Nick Cowley, Managing Director at Euramax, explores how the construction industry can help provide a solution to the UK homeless crisis.
Finland’s approach to social housing is pretty unrivalled. The Nordic nation is a champion at tackling homelessness — it is the only country in the European Union (EU) where the number of homeless people is actually falling. In contrast, research by homelessness charity Shelter has revealed that between 4,000 and 5,000 people sleep rough on the UK’s streets each night.
In 2008, Finland adopted its Housing First approach to homelessness, resulting in a 35% reduction in people living without a fixed address. Traditional homelessness policies work on a staircase model, where rough sleepers must address issues such as drug addition and mental health problems and seek help from temporary accommodation, such as hostels and shelters, before moving up to permanent housing. Housing First flips the staircase model on its head, offering housing to people unconditionally, providing a secure foundation to help them rebuild their lives.
In the UK, the number of households in temporary accommodation has increased by over 75% since 2010, and the number of rough sleepers has almost doubled. Perhaps it is time the UK took a leaf out of Finland’s book and invested further into providing permanent accommodation for homeless people.
With its cost-effectiveness and ability to significantly shorten construction time, without compromising building quality, modular construction provides a viable way to deliver permanent housing to help tackle homelessness.
Modular construction involves fabricating sections of a building, such as walls, roofs, rooms or even whole living units, away from the construction site in a manufacturing facility. Those facilities combine specialised staff and automated equipment to expertly construct individual parts of the home. The modules are then transported to the construction site, lifted into place, and joined together to form a complete building.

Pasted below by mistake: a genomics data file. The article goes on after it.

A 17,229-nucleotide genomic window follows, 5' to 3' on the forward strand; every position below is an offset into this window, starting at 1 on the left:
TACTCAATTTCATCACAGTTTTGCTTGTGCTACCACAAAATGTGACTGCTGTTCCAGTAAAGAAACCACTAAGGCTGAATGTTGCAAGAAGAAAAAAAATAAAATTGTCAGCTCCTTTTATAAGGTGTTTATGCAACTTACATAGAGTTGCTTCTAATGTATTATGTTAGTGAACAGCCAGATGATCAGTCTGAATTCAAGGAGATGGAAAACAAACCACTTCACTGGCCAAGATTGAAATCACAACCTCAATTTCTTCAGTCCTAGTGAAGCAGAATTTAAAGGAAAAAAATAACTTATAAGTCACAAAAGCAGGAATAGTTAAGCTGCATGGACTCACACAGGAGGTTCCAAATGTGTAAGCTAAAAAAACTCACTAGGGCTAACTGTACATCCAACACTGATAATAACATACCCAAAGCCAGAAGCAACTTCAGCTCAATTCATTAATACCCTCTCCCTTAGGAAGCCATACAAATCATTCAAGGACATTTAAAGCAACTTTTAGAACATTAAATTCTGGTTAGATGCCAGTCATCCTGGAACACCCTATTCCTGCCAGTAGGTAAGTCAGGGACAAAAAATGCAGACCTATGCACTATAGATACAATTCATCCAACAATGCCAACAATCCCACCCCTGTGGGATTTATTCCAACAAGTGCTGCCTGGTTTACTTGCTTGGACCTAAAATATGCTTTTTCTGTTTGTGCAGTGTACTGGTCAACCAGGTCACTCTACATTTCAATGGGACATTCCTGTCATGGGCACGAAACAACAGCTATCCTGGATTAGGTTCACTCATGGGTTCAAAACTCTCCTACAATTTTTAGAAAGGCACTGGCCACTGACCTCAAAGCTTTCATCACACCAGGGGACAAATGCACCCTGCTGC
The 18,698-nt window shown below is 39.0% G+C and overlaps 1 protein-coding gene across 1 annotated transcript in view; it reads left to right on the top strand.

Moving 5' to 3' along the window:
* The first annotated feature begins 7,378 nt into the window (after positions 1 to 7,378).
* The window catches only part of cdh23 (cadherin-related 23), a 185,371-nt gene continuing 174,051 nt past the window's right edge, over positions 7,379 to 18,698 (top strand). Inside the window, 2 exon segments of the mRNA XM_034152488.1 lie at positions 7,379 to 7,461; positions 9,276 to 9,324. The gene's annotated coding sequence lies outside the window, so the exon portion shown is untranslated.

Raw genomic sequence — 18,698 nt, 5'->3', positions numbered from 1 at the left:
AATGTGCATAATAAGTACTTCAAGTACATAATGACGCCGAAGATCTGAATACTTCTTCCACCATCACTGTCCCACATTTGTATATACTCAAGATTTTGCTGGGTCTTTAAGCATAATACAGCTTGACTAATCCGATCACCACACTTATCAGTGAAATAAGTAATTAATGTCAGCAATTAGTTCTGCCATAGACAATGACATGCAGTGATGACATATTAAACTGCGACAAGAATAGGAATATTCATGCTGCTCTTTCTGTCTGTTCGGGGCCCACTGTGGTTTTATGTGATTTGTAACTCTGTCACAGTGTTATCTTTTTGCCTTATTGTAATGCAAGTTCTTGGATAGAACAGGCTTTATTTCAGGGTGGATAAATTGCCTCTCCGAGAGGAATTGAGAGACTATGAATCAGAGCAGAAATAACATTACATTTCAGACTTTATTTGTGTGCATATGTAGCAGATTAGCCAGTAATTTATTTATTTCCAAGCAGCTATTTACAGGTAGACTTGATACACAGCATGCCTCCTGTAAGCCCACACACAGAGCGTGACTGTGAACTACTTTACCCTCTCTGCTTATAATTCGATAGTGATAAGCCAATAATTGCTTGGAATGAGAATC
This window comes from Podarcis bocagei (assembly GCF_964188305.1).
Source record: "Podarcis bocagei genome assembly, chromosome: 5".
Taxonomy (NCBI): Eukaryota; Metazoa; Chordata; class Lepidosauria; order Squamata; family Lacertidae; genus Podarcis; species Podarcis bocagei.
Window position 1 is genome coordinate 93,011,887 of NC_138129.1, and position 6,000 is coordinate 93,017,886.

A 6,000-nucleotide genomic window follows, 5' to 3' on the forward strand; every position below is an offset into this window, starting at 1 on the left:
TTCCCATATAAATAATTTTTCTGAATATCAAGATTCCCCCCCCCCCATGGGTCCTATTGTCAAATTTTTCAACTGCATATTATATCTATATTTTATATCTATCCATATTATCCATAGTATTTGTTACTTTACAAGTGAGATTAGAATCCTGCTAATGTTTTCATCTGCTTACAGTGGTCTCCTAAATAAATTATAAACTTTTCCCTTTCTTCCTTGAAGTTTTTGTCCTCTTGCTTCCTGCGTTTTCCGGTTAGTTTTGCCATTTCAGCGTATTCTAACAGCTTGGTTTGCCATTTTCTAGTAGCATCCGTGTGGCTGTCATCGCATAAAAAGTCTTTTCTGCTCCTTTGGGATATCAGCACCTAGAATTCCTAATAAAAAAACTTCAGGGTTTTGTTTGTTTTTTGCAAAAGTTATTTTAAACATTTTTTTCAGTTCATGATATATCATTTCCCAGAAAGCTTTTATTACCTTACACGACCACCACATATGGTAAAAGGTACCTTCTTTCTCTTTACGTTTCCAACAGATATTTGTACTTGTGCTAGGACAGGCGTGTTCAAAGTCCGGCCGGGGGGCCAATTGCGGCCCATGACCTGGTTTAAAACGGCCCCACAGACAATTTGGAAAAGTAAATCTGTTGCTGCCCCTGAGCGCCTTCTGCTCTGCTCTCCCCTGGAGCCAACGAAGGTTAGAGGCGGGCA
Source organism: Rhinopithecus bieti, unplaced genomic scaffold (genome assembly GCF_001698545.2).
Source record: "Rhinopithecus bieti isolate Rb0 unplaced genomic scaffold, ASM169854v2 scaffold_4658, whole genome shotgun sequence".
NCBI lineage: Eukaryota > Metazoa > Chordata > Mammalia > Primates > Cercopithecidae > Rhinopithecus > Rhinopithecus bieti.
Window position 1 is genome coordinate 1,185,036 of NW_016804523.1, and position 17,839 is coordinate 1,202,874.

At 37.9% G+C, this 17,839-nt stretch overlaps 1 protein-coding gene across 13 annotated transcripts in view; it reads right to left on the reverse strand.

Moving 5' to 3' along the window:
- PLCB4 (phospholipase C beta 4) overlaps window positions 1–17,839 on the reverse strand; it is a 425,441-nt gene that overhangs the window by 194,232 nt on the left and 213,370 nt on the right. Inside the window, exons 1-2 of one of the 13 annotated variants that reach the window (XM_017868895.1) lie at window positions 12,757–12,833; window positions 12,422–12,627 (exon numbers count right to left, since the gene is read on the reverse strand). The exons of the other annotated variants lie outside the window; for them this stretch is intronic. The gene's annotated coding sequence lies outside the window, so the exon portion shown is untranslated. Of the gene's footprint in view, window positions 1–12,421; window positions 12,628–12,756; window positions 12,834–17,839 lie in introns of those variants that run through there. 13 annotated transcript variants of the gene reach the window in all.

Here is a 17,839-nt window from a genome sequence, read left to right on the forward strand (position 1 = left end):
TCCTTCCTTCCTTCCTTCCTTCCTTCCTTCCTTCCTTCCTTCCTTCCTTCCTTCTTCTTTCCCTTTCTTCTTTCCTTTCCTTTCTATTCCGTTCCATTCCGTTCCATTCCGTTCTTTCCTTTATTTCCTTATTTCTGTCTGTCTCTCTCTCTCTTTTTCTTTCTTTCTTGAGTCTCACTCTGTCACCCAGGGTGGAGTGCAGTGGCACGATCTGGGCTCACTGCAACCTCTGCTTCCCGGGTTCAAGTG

Further benefits of the technique are that the building of the modules can continue through the night, using automated machinery, and occur simultaneously with site preparation and foundation work. The controlled factory environment lessens weather disruption, as many outdoor construction projects are delayed by rain, which can delay electrical work, and wind, which can prevent work at height.
In addition, by using the correct materials and techniques, modular builds can be constructed to the same efficiency standards as traditional houses, ensuring they are economical to run.
For example, Euramax supplies PVCu windows and doors to the modular industry that are all rated A for efficiency. Euramax’s bespoke service means we can work with our installation partners to provide a high-performance solution for a range of applications, such as contained accommodation units. Our PVCu doors are reinforced with galvanized steel for added strength, providing a cost effective solution to security.
Automated production techniques and advanced robotics allow superior monitoring of processes, minimising mistakes. Many quality checks can be performed before leaving the factory, ensuring any faults that do occur can be corrected before the modules are brought to site.
For these reasons, modular builds can be completed up to 50% quicker than builds using traditional construction methods, shortening waiting times and costs. In fact modular homes cost ten to 25% less than other types of homes. Homes made using traditional construction methods typically cost at least £150,000 to build.
The highly controlled environment for manufacturing allows the construction project to be planned and executed better, keeping costs down through fewer wasted materials and a faster process. These savings, added to those on labour enabled by the overall shortened construction time, make the system a cost-effective option to build housing.
A modular solution
There are already projects in the UK where modular construction is helping tackle homelessness.
Last year, Centrepoint, a charity dedicated to ending youth homelessness, announced its Independent Living Programme. As part of this plan, the first of its kind in the UK, Centrepoint aimed to work with builders to construct 300 new modular-build affordable homes in London and Greater Manchester by 2021.
The accommodation units will provide young people with a permanent and affordable home, once they no longer need the charity’s services. At £50,000 a unit, these modular builds represent a cost effective solution to providing independent living.
Finland is successfully tackling homelessness with its Housing First approach, providing permanent accommodation unconditionally. With homelessness rising in the UK, it is time to change our own strategy and prioritise affordable housing. Modular construction is already being rolled out by Centrepoint as a promising way to tackle homelessness. Modular builds can provide quick and affordable housing — helping people move from the streets to safe accommodation.